OCHIN handles patient matching as other institutions, such as Health Information Exchanges, do. They compare numerous fields of records–not just obvious identifiers such as name and social security number, but address, demographic information, and perhaps a dozen other things. Sears and Gillett said it’s also hard to knowing which patients to attribute to each health care provider.

Data sources
The recent Precision Medicine initiatives seeks to build “a national research cohort of one million or more U.S. participants.” But OCHIN already has a database on 7.6 million people and has signed more contracts to reach 10 million this Fall. Certainly, there will be advantages to the Precision Medicine database. First, it will contain genetic information, which OCHIN’s data suppliers don’t have. Second, all the information on each person will be integrated, whereas OCHIN has to take de-identified records from many different suppliers and try to integrate them using the techniques described in the previous section, plus check for differences and errors in order to produce clean data.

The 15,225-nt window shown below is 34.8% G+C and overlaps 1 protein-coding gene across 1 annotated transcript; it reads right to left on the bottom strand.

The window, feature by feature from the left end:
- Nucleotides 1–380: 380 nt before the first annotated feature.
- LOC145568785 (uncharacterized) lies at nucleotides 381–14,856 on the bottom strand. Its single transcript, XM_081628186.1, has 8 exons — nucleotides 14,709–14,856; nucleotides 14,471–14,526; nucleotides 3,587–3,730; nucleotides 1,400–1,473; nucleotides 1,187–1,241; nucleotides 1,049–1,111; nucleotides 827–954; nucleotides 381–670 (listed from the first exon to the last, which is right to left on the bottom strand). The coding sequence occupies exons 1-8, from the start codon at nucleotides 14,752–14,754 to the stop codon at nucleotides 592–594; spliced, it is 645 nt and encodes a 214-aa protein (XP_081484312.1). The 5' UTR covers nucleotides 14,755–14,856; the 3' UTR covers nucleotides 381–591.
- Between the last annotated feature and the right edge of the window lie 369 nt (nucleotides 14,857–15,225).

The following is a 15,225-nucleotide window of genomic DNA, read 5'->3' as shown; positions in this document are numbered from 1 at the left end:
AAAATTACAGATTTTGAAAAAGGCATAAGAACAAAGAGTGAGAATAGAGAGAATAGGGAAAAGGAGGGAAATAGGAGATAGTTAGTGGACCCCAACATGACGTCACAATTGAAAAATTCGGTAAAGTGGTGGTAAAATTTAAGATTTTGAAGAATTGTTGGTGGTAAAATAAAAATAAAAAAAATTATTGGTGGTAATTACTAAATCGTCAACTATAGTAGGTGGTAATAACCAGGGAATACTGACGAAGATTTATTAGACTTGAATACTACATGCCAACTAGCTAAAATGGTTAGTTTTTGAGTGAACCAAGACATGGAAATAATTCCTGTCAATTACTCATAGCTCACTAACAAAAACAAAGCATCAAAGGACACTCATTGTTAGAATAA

Nevertheless, OCHIN’s data is impressive, and it took a lot of effort to accumulate it. They get not only medical data but information about the patient’s behavior and environment. Along with 200 different vital signs, they can map the patient’s location to elements of the neighborhood, such as income levels and whether healthy food is sold in local stores.

They get Medicare data from qualified entities who were granted access to it by CMS, Medicaid data from the states, patient data from commercial payers, and even data on the uninsured (a population that is luckily shrinking) from providers who treat them. Each institution exports data in a different way.

How do they harmonize the data from these different sources? Sears and Gillett said it takes a lot of manual translation. Data is divided into seven areas, such as medications and lab results. OCHIN uses standards whenever possible and participates in groups that set standards. There are still labs that don’t use LOINC codes to report results, as well as pharmacies and doctors who don’t use RxNorm for medications. Even ICD-10 changes yearly, as codes come and go.

Data handling
OCHIN isn’t like a public health agency that may be happy sharing data 18 months after it’s collected (as I was told at a conference). OCHIN wants physicians and their institutions to have the latest data on patients, so they carry out millions of transactions each day to keep their database updated as soon as data comes in. Their analytics run multiple times every day, to provide the fast results that users get from queries.